"Two women and one man are dead, a third person is in hospital," Interior Minister Joelle Milquet said at the scene. "We don't yet know if they were tourists or staff, they haven't been identified."
Asked whether she believed it was an anti-Semitic attack, she said it was too early to say with a police and judicial inquiry just underway, but that given the target "there are strong grounds for presuming so".
A Jewish community figure, Joel Rubinfeld, told AFP it clearly "is a terrorist act" after two men were seen driving up and double-parking outside the museum.
The gunman opened fire, allegedly shooting indiscriminately before getting away.
The area around the museum has been closed off and the security has been beefed up in places associated with the Jewish community in Belgium, Milquet said.
Rubinfeld, who heads the country's anti-Semitic League, said the act was the result of "a climate of hate."
Authorities said a search was under way around Brussels to find the suspects. Media reports had said the driver was picked up within three hours of the shooting, which took place at around 4 pm (1400 GMT), but there was no confirmation from police.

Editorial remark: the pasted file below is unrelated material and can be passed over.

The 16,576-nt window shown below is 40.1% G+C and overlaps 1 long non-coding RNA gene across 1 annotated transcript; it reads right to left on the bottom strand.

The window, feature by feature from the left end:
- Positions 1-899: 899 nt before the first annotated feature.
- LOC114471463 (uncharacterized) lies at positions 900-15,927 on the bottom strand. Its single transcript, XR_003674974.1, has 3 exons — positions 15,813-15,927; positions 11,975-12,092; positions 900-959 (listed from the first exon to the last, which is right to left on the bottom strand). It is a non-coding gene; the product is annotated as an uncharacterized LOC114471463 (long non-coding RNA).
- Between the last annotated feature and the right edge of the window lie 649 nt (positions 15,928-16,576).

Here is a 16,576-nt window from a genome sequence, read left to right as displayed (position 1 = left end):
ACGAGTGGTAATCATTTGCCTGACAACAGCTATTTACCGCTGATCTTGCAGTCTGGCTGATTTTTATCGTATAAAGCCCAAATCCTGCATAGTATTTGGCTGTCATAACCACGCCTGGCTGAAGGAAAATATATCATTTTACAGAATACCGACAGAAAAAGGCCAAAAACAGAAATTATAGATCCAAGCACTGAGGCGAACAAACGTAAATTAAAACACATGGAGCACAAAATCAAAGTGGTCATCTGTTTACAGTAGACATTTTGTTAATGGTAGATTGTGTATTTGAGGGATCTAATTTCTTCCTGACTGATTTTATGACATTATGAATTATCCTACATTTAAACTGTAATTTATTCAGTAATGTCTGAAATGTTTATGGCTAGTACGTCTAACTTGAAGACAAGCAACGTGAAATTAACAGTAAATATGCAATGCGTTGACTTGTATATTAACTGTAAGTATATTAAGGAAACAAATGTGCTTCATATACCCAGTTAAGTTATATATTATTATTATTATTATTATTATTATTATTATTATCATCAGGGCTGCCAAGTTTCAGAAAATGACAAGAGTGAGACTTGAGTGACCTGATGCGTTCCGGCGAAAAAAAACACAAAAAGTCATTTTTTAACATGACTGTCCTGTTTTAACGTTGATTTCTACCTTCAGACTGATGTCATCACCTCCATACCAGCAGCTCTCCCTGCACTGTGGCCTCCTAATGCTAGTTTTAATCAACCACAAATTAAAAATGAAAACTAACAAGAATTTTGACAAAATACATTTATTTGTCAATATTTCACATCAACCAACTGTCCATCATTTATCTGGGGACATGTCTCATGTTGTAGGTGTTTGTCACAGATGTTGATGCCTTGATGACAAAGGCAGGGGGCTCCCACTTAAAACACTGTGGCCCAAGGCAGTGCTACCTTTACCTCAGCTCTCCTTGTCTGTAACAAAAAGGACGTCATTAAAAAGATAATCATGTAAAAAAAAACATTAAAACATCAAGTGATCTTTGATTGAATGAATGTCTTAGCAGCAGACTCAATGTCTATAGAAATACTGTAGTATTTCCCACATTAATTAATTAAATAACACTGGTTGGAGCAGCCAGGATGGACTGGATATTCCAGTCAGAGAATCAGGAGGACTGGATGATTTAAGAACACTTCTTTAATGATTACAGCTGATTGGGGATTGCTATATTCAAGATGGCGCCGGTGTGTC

A bystander, Alain Sobotik, told AFP he saw the corpses of a young woman and a man just inside the doors of the museum.
A picture shows them lying in pools of blood.
Also at the scene shortly after the shooting was Belgian Foreign Minister Didier Reynders who told reporters that the two other victims had been shot inside the museum.
"I hope we will identify those responsible very quickly," he said.
Reynders said he had been nearby when he saw people fleeing and heard shots and rushed to help.
When he saw "bodies on the ground in pools of blood" he called the 112 emergency number and rounded up eye-witnesses to assist the police.
"I am shocked by the murders committed at the Jewish museum, I am thinking of the victims I saw there and their families," Reynders said on Twitter.
While stopping short of calling it an anti-Semitic act, Reynders said "evidently one thinks of that."
The Jewish Museum of Belgium, which was not answering calls, is located in the heart of the Sablon district which is home to the city's top antique dealers.
It is a popular weekend haunt for shoppers and tourists, hosting the city's best chocolate shops and many cafes.
Belgium Prime Minister Elio Di Rupo also expressed that he was "very shocked" by the attack.
It comes on the eve of elections in Belgium for a new federal government as well as for its regional parliaments and the European Parliament.
In 1982, a gunman opened fire at the entrance of the synagogue in Brussels, wounding four people, two with serious injuries.